According to police, Singh was rushed to the district hospital where he was declared dead on arrival. “His post-mortem examination report states that he died due to the head injury,” the Ghazipur SP said.

Also read: Mob set police post on fire, screaming ‘maaro, maaro’ – Bulandshahr cop’s witness account

Cellphone clues

Attached with the Karimuddinpur police station for over a year, Singh hailed from Raniganj in UP’s Pratapgarh district.

He is survived by his wife and three children, a son and two daughters, police said.

Police said 11 people had been arrested for Singh’s murder as well as the rioting near Atwara crossing.

They are relying on footage from two cellphones retrieved from the site to identify the culprits.

“We have recovered two cellphones which belong to protesters,” a senior police officer said. “They had been capturing the protest on video using these phones. We are looking at these videos to identify the culprits.”

Nishad party chief Sanjay Nishad, who made headlines this year after he joined hands with the Samajwadi Party to wrest Uttar Pradesh chief minister Yogi Adityanath’s former Lok Sabha seat, Gorakhpur, from the BJP, could not be reached for comment despite repeated attempts.

Speaking to reporters Sunday morning, the slain head constable’s son V.P. Singh questioned the Rs 50 lakh compensation announced by CM Adityanath for the family. “Such incidents have taken place in Bulandshahr and Pratapgarh in the past. Police is not able to protect their own people, so what can one expect from them?” he said.

 “What will we do with the compensation?” he added

Separate fact from fiction, the real from the fake going viral on social media, on HoaXposed .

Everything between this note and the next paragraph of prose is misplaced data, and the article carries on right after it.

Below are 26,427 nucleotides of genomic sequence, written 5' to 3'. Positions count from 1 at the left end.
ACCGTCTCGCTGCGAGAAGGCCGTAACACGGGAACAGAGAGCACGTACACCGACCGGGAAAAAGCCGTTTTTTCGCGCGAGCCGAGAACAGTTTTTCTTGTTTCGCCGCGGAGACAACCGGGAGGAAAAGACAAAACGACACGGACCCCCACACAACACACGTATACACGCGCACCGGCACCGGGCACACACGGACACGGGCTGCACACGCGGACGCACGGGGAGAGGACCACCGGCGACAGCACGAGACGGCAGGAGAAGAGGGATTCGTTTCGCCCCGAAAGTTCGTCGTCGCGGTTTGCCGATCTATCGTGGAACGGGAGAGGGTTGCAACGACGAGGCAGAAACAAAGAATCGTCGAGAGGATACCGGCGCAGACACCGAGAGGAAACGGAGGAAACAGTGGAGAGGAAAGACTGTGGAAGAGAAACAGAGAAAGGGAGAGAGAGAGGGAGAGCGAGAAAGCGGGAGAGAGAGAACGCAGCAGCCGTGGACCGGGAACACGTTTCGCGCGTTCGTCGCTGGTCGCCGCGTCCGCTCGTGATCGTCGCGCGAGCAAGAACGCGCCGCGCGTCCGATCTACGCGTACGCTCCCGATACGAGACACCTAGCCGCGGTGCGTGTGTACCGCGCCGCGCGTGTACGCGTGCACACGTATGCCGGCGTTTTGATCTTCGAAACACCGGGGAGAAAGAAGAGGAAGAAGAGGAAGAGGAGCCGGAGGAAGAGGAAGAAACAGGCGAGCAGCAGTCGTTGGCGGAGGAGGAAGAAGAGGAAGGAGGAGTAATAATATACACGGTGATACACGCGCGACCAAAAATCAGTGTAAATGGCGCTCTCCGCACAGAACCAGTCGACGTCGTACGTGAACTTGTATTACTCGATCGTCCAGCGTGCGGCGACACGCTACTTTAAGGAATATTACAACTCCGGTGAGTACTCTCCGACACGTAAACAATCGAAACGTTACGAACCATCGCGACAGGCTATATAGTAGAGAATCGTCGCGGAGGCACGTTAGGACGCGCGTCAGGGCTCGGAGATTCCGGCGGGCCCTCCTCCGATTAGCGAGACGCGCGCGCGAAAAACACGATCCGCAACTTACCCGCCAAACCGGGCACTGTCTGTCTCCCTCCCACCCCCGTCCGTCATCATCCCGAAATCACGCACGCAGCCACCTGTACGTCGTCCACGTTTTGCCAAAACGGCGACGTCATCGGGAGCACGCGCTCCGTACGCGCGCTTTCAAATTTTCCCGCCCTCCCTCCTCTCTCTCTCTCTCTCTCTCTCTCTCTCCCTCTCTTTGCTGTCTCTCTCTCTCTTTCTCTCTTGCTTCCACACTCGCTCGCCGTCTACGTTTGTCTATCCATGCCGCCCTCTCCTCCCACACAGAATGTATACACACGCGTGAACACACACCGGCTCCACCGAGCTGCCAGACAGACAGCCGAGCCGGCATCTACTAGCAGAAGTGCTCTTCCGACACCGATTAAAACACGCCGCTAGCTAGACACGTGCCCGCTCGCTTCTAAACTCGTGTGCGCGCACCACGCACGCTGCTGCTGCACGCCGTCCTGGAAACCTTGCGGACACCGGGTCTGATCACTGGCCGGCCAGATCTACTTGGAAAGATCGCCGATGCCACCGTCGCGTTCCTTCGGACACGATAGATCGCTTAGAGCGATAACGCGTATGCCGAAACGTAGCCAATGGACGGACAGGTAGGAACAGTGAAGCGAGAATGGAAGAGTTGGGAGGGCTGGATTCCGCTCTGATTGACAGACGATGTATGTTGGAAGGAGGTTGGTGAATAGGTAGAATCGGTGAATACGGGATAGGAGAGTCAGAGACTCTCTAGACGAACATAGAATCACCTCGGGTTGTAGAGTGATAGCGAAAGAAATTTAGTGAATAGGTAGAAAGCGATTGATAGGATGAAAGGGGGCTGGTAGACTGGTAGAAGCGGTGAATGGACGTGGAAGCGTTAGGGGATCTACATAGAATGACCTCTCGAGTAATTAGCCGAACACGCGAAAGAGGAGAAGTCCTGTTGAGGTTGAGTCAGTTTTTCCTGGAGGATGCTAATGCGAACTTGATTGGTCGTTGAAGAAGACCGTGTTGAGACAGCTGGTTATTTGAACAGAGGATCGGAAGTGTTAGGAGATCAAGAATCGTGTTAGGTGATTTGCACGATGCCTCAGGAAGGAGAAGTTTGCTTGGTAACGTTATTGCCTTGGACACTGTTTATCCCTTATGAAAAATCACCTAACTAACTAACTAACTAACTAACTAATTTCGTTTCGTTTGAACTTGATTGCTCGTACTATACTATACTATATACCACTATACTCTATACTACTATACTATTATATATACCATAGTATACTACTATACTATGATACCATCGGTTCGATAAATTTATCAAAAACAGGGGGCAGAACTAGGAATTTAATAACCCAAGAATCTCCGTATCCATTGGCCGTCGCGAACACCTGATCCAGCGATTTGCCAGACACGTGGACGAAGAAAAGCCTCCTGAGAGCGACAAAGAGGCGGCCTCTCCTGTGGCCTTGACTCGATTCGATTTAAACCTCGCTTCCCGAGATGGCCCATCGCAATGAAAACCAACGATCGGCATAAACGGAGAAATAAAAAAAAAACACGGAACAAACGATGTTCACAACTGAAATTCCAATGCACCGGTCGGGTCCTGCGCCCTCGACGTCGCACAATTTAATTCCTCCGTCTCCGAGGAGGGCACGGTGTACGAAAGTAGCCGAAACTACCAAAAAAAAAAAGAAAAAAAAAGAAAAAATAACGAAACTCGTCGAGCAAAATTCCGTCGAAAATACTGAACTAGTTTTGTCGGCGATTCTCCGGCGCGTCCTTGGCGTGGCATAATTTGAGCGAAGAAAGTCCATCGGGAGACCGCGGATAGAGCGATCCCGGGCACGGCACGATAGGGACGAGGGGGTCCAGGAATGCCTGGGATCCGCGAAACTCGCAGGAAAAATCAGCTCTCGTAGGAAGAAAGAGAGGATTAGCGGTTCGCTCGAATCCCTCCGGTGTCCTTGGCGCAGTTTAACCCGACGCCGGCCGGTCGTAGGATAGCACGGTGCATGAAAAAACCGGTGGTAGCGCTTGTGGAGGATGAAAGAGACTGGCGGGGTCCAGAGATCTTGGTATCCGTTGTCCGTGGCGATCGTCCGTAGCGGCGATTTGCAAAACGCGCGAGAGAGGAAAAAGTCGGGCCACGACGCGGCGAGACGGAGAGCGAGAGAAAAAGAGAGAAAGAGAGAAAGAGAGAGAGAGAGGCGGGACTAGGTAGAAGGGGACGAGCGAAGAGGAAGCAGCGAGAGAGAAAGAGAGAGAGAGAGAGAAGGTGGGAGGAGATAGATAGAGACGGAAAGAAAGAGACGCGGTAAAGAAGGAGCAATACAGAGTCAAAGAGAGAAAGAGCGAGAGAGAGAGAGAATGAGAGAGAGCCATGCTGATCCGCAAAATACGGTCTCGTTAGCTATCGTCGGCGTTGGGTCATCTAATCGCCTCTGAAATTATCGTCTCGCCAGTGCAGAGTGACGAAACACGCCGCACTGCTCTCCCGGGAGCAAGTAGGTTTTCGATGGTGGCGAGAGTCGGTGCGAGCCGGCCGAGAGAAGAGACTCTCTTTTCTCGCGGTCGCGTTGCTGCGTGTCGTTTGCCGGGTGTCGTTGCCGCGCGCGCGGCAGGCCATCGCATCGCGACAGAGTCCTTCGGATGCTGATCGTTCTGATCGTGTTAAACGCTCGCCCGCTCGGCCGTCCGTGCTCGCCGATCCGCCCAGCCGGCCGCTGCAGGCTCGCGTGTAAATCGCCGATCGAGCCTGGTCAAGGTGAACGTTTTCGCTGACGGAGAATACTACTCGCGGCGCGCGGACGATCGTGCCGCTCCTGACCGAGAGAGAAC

• 231
4 Comments Share Your Views


  1. This is something the British understood. The symbols of state authority must be respected. Killing a policeman would be the beginning of chaos, a forest fire that would take a lot of effort to extinguish. With each passing day, the unwisdom of entrusting Uttar Pradesh to Shri Ajay Bisht is becoming more manifest.

  2. In the very early days of Adityanath’s taking office, one BJP member Raghav Lakhanpal who I think is an MP, barged into an IPS officer’s RESIDENCE along with Hindutva activists and threatened his WIFE about something when the officer himself wasn’t at home. No action was taken against that BJP leader by the state government. IPS is an all India cadre, so even central government could have taken action against Lakhanpal, but no.

    Attacks on police officials by Hindutva enthusiasts have become a norm in U.P. since that day. Earlier they used to chase and beat up inspectors and SHOs, now they have started murdering them. In the present case, I doubt if head constable Suresh Pratap Singh died because of a brick wound to his head. He must have been either hit with a hammer face to face, or shot in the head, like inspector Subodh was.

    We must not forget that Adityanath was the last-minute surprise choice of the party high command. He had not even contested the Assembly elections; he was an MP those days.

  3. Please refresh your legal knowledge of what entails a murder. It is a mob violence with a casualty, not a murder. A murder is premeditated.


Please enter your comment!
Please enter your name here